Zen for ever! [oops]

    Traveller
  • On what basis could I tell you that you were or weren't 'doing it right'? Especially considering I don't know what meditation method you were given. My advice is find someone who gives a meditation method and that for whatever reason you think they know what they are talking of. Then you can ask that person about your experiences. If you ask me I don't know what method you are given and I can't tell you if it is right or wrong.

    In general even what a meditation teacher can tell you is just 'hints' like you have hints on how to learn to ride a bike but until you are on a real bike you don't know that experience.

  • KaldenYungdrungKaldenYungdrung Netherlands Explorer

    @dooksta123 said:
    Theravada, 3 years.
    What is the practice of emptying the mind completely?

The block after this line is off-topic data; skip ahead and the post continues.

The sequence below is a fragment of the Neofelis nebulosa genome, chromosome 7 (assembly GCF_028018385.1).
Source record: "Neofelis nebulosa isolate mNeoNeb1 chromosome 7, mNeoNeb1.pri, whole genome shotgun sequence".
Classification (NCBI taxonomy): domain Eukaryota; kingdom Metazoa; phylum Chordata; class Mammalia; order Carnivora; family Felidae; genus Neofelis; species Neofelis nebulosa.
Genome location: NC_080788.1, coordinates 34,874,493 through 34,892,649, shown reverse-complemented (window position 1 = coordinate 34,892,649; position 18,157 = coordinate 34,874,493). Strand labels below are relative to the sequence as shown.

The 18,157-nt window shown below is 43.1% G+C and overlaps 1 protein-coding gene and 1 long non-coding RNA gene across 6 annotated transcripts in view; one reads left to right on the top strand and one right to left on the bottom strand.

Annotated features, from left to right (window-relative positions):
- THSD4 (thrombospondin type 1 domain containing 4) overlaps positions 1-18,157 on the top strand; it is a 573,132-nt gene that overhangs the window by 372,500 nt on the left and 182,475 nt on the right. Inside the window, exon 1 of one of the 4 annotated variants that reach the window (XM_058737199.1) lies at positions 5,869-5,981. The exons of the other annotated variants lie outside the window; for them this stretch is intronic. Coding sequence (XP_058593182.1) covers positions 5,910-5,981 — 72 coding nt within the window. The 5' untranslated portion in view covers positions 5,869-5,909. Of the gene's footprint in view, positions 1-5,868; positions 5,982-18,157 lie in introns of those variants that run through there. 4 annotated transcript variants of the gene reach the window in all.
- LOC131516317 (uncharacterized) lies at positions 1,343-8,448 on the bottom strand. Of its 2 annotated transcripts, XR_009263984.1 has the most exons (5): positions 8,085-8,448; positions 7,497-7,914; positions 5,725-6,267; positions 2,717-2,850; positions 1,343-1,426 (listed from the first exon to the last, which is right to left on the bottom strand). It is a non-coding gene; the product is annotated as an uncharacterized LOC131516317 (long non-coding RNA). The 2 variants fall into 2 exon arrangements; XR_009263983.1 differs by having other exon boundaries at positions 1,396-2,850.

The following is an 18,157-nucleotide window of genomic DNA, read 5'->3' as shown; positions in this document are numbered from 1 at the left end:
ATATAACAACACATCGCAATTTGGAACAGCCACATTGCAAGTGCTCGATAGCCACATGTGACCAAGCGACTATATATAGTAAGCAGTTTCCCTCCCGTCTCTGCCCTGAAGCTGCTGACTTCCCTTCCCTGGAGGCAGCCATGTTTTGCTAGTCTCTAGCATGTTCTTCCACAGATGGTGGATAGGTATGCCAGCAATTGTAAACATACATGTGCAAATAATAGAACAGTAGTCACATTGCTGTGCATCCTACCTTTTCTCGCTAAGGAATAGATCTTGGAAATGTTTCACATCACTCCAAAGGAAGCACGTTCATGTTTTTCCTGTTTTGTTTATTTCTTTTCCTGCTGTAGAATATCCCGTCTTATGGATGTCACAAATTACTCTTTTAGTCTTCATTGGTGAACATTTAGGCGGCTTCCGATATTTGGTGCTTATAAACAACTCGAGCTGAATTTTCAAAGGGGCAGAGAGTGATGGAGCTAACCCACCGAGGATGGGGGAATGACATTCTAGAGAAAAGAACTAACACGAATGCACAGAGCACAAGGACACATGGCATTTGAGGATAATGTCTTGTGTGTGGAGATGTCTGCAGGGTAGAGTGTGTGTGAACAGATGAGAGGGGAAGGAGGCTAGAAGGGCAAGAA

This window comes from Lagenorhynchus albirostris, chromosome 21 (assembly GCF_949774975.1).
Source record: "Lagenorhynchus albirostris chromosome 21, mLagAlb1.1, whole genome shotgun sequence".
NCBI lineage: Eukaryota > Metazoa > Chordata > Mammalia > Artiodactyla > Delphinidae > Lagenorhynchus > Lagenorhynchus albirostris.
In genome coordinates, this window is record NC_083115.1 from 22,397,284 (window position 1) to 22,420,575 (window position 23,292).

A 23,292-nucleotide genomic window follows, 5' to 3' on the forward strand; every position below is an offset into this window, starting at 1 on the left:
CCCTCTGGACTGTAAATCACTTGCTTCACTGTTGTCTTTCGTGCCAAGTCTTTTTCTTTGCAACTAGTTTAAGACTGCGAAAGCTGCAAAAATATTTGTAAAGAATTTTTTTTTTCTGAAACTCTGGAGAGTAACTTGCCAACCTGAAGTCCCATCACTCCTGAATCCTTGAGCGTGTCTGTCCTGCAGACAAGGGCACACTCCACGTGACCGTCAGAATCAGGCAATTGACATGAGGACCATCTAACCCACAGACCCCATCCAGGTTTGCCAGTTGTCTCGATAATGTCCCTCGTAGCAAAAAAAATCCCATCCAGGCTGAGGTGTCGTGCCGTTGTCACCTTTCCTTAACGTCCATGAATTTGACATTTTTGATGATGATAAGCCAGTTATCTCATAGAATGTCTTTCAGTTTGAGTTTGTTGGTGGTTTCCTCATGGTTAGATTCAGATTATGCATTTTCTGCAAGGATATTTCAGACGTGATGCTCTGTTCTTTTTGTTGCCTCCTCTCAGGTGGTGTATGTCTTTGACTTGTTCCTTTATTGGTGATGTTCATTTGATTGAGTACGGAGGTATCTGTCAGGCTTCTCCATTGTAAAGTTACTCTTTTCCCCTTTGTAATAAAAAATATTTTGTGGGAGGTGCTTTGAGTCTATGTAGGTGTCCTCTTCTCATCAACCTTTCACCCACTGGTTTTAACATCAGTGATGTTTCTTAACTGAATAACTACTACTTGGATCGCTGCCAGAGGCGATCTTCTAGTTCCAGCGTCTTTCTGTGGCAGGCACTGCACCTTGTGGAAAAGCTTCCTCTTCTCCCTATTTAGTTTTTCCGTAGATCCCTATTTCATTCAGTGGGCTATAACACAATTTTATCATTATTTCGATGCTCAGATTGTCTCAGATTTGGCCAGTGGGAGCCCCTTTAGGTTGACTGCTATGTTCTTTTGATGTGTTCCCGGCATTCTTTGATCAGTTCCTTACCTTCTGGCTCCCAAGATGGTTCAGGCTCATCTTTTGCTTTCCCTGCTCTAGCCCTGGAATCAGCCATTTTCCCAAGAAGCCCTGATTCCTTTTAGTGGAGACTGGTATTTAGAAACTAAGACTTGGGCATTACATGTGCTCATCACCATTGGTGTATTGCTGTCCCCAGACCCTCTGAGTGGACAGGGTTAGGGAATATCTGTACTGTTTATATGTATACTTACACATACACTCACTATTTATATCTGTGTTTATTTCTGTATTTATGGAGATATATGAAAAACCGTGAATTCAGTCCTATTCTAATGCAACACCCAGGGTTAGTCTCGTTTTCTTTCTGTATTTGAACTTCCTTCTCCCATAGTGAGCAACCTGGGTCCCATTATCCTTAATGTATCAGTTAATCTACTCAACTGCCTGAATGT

The practice of emptying the Mind of the Ego is to the meditation of no thoughts.
    If one can meditate without thoughts or if thoughts come they are not followed, analysed etc. that causes an inactive dualistic reacting ego clinging mind and that is the start of the real meditation, namely the meditation about, from, of, the Enlightened Mind which is Buddhahood, when known and experienced.

    Best wishes
    KY

  • howhow Veteran
    edited December 2015

    @dooksta123

    40 yrs + of a daily Zen Shikantaza practice has me suggesting
    that just because you might have more aptitude for one particular practice over another, does not in itself follow that this makes it a better meditative choice for you to take up.